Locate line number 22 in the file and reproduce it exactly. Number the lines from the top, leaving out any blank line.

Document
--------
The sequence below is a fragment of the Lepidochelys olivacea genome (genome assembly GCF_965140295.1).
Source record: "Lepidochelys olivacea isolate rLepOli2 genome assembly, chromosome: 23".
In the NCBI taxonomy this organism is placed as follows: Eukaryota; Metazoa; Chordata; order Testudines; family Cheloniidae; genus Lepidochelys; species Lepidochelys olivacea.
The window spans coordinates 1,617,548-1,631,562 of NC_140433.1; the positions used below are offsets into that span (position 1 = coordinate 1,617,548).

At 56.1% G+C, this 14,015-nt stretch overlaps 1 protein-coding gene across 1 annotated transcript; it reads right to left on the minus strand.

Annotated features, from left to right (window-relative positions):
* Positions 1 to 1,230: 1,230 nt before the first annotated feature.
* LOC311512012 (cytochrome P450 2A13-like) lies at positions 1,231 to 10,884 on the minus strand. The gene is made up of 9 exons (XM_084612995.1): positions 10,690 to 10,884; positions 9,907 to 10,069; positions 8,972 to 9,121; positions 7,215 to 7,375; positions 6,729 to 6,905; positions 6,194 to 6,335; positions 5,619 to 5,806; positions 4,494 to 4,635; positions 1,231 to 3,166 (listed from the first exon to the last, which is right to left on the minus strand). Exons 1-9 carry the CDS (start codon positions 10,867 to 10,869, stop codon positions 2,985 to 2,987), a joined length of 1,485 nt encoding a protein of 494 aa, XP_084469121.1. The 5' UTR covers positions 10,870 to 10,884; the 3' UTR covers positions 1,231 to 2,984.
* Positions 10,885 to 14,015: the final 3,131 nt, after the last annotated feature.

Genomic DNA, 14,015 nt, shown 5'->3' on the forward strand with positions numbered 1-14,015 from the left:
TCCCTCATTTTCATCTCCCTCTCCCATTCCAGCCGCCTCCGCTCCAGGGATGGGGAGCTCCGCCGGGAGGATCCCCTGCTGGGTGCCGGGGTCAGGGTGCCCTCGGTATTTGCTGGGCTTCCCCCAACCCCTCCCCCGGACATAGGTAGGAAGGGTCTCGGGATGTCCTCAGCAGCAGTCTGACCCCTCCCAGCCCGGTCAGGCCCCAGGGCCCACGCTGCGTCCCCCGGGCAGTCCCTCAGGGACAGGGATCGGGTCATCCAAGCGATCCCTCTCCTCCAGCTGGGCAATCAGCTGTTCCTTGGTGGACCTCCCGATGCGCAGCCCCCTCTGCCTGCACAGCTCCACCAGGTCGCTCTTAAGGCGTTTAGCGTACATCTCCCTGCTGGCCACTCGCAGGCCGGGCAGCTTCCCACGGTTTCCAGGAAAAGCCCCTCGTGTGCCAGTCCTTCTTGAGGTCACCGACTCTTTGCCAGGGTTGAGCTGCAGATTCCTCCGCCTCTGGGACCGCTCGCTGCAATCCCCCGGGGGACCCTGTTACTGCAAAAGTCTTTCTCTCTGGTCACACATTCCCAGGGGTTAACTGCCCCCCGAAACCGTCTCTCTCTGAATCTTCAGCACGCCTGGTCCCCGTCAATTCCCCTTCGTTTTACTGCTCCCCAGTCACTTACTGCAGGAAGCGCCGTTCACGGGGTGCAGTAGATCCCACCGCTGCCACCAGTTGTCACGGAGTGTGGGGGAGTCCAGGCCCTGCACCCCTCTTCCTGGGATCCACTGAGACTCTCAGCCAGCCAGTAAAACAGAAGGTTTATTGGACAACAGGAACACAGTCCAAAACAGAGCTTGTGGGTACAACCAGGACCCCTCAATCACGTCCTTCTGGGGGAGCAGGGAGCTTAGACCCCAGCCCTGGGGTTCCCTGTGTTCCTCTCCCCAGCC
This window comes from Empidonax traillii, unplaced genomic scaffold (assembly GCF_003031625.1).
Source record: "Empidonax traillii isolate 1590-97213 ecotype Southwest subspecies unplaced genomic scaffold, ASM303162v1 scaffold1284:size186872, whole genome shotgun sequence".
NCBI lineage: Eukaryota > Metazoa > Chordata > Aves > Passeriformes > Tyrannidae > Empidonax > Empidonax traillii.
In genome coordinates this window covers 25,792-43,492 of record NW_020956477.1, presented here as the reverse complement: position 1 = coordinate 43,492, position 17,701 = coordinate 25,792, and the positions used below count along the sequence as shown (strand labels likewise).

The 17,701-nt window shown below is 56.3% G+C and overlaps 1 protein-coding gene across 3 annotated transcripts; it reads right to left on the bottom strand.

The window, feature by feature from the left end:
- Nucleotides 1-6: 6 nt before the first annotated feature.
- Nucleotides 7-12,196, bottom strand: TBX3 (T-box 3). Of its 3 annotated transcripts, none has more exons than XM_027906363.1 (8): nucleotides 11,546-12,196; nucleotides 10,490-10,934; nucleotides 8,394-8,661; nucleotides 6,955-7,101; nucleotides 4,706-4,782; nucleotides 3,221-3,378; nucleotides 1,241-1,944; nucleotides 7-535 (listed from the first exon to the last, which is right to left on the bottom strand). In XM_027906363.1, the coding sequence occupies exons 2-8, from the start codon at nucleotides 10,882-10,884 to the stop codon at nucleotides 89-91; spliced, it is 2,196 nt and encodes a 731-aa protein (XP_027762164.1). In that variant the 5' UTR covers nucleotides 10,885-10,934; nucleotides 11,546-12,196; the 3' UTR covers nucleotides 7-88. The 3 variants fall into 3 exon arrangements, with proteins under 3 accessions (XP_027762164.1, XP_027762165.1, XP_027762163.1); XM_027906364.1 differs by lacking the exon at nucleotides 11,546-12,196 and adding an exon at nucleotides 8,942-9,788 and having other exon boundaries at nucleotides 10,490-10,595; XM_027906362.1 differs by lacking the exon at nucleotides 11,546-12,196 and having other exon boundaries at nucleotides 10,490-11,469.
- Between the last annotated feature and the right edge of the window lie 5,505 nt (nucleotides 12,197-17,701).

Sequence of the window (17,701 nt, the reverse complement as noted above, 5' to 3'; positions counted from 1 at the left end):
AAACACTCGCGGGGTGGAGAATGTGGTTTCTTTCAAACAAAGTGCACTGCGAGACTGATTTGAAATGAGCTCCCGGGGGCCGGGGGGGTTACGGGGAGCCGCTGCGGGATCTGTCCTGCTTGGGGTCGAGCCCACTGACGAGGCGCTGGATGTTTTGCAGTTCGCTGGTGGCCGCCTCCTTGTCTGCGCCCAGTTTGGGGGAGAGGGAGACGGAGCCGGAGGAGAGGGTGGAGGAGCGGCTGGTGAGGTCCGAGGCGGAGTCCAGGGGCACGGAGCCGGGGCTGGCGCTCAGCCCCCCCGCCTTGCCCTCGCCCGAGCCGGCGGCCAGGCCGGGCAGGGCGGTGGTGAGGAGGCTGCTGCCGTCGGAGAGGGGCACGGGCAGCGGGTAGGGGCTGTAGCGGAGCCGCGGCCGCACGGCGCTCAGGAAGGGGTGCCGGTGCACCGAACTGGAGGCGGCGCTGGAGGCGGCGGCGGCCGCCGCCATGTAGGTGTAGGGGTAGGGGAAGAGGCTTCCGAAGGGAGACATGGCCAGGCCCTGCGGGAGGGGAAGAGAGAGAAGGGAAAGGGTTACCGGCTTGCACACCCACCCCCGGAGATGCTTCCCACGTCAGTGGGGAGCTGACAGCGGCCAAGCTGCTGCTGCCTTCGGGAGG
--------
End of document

AAACACTCGCGGGGTGGAGAATGTGGTTTCTTTCAAACAAAGTGCACTGCGAGACTGATTTGAAATGAGCTCCCGGGGGCCGGGGGGGTTACGGGGAGCCGCTGCGGGATCTGTCCTGCTTGGGGTCGAGCCCACTGACGAGGCGCTGGATGTTTTGCAGTTCGCTGGTGGCCGCCTCCTTGTCTGCGCCCAGTTTGGGGGAGAGGGAGACGGAGCCGGAGGAGAGGGTGGAGGAGCGGCTGGTGAGGTCCGAGGCGGAGTCCAGGGGCACGGAGCCGGGGCTGGCGCTCAGCCCCCCCGCCTTGCCCTCGCCCGAGCCGGCGGCCAGGCCGGGCAGGGCGGTGGTGAGGAGGCTGCTGCCGTCGGAGAGGGGCACGGGCAGCGGGTAGGGGCTGTAGCGGAGCCGCGGCCGCACGGCGCTCAGGAAGGGGTGCCGGTGCACCGAACTGGAGGCGGCGCTGGAGGCGGCGGCGGCCGCCGCCATGTAGGTGTAGGGGTAGGGGAAGAGGCTTCCGAAGGGAGACATGGCCAGGCCCTGCGGGAGGGGAAGAGAGAGAAGGGAAAGGGTTACCGGCTTGCACACCCACCCCCGGAGATGCTTCCCACGTCAGTGGGGAGCTGACAGCGGCCAAGCTGCTGCTGCCTTCGGGAGG